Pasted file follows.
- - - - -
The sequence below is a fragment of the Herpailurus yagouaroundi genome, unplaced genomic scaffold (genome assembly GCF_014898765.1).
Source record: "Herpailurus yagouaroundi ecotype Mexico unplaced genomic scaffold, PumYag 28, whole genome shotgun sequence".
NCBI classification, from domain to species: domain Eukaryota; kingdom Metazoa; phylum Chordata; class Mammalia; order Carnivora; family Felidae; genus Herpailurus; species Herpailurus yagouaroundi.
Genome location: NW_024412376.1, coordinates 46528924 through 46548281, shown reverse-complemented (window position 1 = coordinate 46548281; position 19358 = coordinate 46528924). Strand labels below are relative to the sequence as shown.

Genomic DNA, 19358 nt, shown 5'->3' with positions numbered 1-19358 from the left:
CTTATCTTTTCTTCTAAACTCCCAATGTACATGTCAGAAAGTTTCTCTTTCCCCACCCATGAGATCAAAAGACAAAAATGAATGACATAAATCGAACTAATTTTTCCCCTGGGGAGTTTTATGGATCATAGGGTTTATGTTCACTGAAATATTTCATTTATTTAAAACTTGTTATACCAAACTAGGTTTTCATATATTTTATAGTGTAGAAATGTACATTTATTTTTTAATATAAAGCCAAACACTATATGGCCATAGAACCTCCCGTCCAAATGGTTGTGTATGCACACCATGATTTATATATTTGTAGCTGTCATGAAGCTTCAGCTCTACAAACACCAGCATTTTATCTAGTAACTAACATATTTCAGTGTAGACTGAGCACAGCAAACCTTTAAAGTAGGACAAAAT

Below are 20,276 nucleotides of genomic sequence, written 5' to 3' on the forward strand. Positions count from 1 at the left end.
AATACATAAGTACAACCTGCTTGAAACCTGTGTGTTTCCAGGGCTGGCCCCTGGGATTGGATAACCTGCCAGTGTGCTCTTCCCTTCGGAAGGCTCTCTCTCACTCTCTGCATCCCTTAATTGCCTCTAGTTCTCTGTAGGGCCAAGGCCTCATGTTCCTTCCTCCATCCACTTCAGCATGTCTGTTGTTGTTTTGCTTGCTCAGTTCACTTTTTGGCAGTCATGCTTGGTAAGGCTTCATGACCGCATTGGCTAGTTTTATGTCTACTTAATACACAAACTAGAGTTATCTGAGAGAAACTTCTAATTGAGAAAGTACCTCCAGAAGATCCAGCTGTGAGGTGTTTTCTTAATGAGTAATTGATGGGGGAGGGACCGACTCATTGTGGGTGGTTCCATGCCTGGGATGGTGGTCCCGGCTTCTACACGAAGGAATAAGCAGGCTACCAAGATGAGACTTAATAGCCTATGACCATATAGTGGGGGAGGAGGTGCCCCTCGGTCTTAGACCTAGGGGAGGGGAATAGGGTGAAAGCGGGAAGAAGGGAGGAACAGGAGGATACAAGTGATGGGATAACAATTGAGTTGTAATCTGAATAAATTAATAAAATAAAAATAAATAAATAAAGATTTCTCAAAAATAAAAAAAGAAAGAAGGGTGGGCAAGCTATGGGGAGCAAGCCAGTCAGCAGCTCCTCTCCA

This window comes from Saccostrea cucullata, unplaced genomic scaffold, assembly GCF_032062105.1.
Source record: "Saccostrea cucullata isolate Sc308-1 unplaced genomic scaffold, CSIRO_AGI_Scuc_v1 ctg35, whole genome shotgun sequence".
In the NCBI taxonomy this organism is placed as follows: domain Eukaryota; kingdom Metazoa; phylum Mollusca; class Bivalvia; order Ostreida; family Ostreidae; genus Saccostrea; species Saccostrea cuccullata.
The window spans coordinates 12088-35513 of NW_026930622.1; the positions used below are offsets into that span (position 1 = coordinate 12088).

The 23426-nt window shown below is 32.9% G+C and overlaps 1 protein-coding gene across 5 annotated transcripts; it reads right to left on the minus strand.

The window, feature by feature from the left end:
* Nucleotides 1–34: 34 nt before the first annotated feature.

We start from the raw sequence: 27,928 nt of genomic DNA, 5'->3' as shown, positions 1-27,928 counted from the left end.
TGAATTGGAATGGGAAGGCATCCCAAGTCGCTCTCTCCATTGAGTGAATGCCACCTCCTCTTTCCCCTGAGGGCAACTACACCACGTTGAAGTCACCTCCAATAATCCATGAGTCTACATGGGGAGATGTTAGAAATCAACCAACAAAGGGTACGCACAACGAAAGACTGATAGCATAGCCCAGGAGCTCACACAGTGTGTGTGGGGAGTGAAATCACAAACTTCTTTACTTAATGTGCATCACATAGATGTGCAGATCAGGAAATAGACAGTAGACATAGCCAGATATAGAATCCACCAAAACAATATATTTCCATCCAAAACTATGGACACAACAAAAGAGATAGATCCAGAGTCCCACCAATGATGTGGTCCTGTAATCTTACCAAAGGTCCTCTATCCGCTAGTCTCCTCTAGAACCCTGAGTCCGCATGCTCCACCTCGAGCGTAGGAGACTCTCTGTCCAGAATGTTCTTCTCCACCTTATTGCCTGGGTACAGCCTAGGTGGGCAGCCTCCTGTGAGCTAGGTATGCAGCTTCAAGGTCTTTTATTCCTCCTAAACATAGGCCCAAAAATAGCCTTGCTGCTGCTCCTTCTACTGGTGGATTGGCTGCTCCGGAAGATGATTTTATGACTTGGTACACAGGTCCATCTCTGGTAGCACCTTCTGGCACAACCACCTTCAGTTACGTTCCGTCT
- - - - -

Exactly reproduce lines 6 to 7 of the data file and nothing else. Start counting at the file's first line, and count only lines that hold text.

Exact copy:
CTTATCTTTTCTTCTAAACTCCCAATGTACATGTCAGAAAGTTTCTCTTTCCCCACCCATGAGATCAAAAGACAAAAATGAATGACATAAATCGAACTAATTTTTCCCCTGGGGAGTTTTATGGATCATAGGGTTTATGTTCACTGAAATATTTCATTTATTTAAAACTTGTTATACCAAACTAGGTTTTCATATATTTTATAGTGTAGAAATGTACATTTATTTTTTAATATAAAGCCAAACACTATATGGCCATAGAACCTCCCGTCCAAATGGTTGTGTATGCACACCATGATTTATATATTTGTAGCTGTCATGAAGCTTCAGCTCTACAAACACCAGCATTTTATCTAGTAACTAACATATTTCAGTGTAGACTGAGCACAGCAAACCTTTAAAGTAGGACAAAAT

Below are 20,276 nucleotides of genomic sequence, written 5' to 3' on the forward strand. Positions count from 1 at the left end.